Re: [Patch] Optimize dropping of relation buffers using dlist

From: Konstantin Knizhnik <k(dot)knizhnik(at)postgrespro(dot)ru>
To: pgsql-hackers(at)lists(dot)postgresql(dot)org
Subject: Re: [Patch] Optimize dropping of relation buffers using dlist
Date: 2020-08-07 07:08:23
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On 07.08.2020 00:33, Tomas Vondra wrote:
> Unfortunately Konstantin did not share any details about what workloads
> he tested, what config etc. But I find the "no regression" hypothesis
> rather hard to believe, because we're adding non-trivial amount of code
> to a place that can be quite hot.

Sorry, that I have not explained  my test scenarios.
As far as Postgres is pgbench-oriented database:) I have also used pgbench:
read-only case and sip-some updates.
For this patch most critical is number of buffer allocations,
so I used small enough database (scale=100), but shared buffer was set
to 1Gb.
As a result, all data is cached in memory (in file system cache), but
there is intensive swapping at Postgres buffer manager level.
I have tested it both with relatively small (100) and large (1000)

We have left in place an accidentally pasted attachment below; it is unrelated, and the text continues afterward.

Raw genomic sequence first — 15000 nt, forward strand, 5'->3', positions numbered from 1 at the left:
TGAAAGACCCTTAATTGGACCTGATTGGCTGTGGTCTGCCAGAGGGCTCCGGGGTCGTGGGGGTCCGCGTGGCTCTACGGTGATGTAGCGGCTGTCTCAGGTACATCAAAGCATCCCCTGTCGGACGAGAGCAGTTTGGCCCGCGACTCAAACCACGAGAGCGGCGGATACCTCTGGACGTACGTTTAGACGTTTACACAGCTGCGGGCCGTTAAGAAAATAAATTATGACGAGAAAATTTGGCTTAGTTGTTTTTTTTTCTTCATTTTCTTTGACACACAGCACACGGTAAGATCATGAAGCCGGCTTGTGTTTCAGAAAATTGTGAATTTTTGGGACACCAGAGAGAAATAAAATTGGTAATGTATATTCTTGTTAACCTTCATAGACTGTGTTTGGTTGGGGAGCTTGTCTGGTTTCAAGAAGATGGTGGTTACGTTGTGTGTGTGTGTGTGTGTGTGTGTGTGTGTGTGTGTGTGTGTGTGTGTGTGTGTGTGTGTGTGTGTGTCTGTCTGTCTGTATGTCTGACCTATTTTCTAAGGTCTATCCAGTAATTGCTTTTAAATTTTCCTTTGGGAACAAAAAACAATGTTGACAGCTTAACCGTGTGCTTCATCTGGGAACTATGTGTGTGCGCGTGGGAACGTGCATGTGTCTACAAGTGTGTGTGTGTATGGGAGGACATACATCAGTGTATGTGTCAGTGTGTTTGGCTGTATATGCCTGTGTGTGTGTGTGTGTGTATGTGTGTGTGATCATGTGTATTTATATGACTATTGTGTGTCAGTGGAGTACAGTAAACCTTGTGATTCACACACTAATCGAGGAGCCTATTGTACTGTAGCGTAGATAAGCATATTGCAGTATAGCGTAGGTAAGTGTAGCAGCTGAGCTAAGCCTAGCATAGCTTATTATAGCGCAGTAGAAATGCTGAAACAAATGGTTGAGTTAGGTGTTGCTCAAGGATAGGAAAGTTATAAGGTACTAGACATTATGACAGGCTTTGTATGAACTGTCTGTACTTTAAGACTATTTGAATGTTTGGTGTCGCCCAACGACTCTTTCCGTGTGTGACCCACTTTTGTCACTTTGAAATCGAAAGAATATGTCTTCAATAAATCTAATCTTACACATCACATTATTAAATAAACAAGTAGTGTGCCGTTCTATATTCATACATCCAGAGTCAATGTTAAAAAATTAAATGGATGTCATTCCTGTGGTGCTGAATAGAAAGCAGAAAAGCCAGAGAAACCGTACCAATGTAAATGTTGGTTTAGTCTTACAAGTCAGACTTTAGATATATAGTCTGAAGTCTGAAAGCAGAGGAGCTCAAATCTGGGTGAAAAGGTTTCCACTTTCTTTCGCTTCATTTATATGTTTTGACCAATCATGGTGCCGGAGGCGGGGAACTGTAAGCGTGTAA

number of clients.
I repeated this tests at my notebook (quadcore, 16Gb RAM, SSD) and IBM
Power2 server with about 380 virtual cores  and about 1Tb of memory.
I the last case results are vary very much I think because of NUMA
architecture) but I failed to find some noticeable regression of patched

But I have to agree that adding parallel hash (in addition to existed
buffer manager hash) is not so good idea.
This cache really quite frequently becomes bottleneck.
My explanation of why I have not observed some noticeable regression was
that this patch uses almost the same lock partitioning schema
as already used it adds not so much new conflicts. May be in case of
POwer2 server, overhead of NUMA is much higher than other factors
(although shared hash is one of the main thing suffering from NUMA
But in principle I agree that having two independent caches may decrease
speed up to two times  (or even more).

I hope that everybody will agree that this problem is really critical.
It is certainly not the most common case when there are hundreds of
relation which are frequently truncated. But having quadratic complexity
in drop function is not acceptable from my point of view.
And it is not only recovery-specific problem, this is why solution with
local cache is not enough.

I do not know good solution of the problem. Just some thoughts.
- We can somehow combine locking used for main buffer manager cache (by
relid/blockno) and cache for relid. It will eliminates double locking
- We can use something like sorted tree (like std::map) instead of hash
- it will allow to locate blocks both by relid/blockno and by relid only.

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